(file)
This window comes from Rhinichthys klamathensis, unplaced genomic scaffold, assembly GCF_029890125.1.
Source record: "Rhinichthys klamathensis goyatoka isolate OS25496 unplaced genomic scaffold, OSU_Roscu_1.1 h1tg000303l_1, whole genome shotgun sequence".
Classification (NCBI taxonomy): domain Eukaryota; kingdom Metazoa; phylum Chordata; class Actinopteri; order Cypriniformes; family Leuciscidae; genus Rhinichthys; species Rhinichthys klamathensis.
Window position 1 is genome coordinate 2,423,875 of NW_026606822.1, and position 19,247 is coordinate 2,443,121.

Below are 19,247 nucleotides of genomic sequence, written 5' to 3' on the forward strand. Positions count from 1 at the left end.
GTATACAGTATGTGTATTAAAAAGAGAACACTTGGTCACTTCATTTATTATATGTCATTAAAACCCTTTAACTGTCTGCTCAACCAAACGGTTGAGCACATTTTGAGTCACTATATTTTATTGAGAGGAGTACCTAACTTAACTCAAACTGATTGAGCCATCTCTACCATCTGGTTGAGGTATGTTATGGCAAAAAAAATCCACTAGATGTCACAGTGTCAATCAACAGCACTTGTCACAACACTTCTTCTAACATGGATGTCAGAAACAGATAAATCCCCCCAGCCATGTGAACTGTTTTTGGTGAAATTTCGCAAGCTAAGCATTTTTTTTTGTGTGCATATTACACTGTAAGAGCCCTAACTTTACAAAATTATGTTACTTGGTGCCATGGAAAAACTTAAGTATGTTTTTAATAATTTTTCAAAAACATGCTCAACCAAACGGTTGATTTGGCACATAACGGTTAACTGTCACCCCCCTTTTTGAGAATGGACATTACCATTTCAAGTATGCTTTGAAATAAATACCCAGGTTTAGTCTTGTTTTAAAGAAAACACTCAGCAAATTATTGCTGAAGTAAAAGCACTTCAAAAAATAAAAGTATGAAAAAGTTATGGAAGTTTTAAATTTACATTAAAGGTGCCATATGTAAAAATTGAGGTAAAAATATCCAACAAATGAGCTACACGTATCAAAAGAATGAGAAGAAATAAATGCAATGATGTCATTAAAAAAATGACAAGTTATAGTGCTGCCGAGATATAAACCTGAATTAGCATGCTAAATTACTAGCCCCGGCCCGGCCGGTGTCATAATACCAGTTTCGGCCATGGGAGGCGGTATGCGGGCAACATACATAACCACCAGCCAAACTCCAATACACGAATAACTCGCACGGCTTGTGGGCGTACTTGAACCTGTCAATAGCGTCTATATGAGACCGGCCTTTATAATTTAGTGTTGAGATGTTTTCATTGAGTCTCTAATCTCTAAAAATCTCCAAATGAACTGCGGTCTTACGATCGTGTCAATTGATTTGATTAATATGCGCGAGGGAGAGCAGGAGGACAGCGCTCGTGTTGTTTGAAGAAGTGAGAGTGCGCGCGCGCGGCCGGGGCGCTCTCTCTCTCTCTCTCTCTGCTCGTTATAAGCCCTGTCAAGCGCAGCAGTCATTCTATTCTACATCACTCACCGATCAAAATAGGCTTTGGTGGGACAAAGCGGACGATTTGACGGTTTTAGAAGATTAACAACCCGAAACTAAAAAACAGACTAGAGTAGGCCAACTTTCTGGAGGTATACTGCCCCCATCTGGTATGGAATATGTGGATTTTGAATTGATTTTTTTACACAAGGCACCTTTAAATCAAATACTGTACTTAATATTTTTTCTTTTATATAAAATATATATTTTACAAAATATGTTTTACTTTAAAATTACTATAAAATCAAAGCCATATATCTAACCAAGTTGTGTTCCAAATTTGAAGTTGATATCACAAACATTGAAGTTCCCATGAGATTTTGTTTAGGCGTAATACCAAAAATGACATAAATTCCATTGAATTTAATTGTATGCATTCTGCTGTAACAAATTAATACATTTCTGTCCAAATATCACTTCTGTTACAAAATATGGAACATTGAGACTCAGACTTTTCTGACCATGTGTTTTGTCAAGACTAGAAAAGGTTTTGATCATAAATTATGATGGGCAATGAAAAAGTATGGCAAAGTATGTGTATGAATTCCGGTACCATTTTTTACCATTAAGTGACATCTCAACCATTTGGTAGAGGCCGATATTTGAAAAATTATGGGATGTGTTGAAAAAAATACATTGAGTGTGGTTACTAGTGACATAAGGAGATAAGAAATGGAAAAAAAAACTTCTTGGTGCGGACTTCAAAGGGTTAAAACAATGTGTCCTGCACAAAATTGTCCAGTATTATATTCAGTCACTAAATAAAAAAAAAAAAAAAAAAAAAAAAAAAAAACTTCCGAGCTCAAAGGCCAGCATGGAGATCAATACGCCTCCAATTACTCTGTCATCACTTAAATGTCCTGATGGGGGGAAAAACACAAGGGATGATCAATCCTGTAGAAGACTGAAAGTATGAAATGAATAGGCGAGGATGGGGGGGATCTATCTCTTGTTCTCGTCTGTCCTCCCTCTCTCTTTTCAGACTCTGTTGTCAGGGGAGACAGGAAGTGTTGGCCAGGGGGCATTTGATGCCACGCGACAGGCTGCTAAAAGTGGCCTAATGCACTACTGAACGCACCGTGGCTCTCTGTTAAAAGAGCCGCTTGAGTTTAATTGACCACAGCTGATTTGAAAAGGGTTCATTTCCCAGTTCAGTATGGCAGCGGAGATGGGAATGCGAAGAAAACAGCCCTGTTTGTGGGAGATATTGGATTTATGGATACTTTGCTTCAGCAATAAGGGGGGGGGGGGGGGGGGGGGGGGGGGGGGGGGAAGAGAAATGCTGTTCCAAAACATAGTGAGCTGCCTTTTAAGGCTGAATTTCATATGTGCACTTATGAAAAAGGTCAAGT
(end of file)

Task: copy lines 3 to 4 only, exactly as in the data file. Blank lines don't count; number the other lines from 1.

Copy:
Classification (NCBI taxonomy): domain Eukaryota; kingdom Metazoa; phylum Chordata; class Actinopteri; order Cypriniformes; family Leuciscidae; genus Rhinichthys; species Rhinichthys klamathensis.
Window position 1 is genome coordinate 2,423,875 of NW_026606822.1, and position 19,247 is coordinate 2,443,121.